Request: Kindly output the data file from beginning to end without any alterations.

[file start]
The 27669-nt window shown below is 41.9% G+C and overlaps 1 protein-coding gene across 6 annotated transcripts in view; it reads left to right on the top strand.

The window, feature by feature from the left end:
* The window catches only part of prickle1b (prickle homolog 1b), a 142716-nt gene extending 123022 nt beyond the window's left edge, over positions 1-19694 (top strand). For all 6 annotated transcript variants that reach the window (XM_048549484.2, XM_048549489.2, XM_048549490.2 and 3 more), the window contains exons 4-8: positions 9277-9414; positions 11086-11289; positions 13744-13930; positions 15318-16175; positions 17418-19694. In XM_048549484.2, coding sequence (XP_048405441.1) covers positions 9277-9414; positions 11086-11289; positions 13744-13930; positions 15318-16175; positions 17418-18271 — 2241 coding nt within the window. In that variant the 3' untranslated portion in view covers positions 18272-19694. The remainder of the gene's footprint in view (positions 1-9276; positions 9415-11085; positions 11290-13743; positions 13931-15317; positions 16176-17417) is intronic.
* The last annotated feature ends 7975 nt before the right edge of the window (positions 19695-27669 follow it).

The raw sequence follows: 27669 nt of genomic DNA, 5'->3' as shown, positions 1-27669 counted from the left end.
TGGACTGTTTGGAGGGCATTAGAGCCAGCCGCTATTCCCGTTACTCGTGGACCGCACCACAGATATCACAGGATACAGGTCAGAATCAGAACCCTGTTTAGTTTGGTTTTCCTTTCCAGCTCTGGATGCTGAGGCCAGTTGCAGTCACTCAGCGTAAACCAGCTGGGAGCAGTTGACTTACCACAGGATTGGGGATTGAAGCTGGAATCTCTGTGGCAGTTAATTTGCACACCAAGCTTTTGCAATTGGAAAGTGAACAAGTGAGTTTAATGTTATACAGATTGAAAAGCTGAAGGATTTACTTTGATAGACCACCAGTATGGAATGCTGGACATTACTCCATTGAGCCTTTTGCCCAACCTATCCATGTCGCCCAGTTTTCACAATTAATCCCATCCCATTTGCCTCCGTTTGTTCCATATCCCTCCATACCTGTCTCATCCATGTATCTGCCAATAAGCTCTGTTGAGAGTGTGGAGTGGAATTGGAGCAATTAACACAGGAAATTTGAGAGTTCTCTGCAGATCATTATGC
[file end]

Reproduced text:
The 27669-nt window shown below is 41.9% G+C and overlaps 1 protein-coding gene across 6 annotated transcripts in view; it reads left to right on the top strand.

The window, feature by feature from the left end:
* The window catches only part of prickle1b (prickle homolog 1b), a 142716-nt gene extending 123022 nt beyond the window's left edge, over positions 1-19694 (top strand). For all 6 annotated transcript variants that reach the window (XM_048549484.2, XM_048549489.2, XM_048549490.2 and 3 more), the window contains exons 4-8: positions 9277-9414; positions 11086-11289; positions 13744-13930; positions 15318-16175; positions 17418-19694. In XM_048549484.2, coding sequence (XP_048405441.1) covers positions 9277-9414; positions 11086-11289; positions 13744-13930; positions 15318-16175; positions 17418-18271 — 2241 coding nt within the window. In that variant the 3' untranslated portion in view covers positions 18272-19694. The remainder of the gene's footprint in view (positions 1-9276; positions 9415-11085; positions 11290-13743; positions 13931-15317; positions 16176-17417) is intronic.
* The last annotated feature ends 7975 nt before the right edge of the window (positions 19695-27669 follow it).

The raw sequence follows: 27669 nt of genomic DNA, 5'->3' as shown, positions 1-27669 counted from the left end.
TGGACTGTTTGGAGGGCATTAGAGCCAGCCGCTATTCCCGTTACTCGTGGACCGCACCACAGATATCACAGGATACAGGTCAGAATCAGAACCCTGTTTAGTTTGGTTTTCCTTTCCAGCTCTGGATGCTGAGGCCAGTTGCAGTCACTCAGCGTAAACCAGCTGGGAGCAGTTGACTTACCACAGGATTGGGGATTGAAGCTGGAATCTCTGTGGCAGTTAATTTGCACACCAAGCTTTTGCAATTGGAAAGTGAACAAGTGAGTTTAATGTTATACAGATTGAAAAGCTGAAGGATTTACTTTGATAGACCACCAGTATGGAATGCTGGACATTACTCCATTGAGCCTTTTGCCCAACCTATCCATGTCGCCCAGTTTTCACAATTAATCCCATCCCATTTGCCTCCGTTTGTTCCATATCCCTCCATACCTGTCTCATCCATGTATCTGCCAATAAGCTCTGTTGAGAGTGTGGAGTGGAATTGGAGCAATTAACACAGGAAATTTGAGAGTTCTCTGCAGATCATTATGC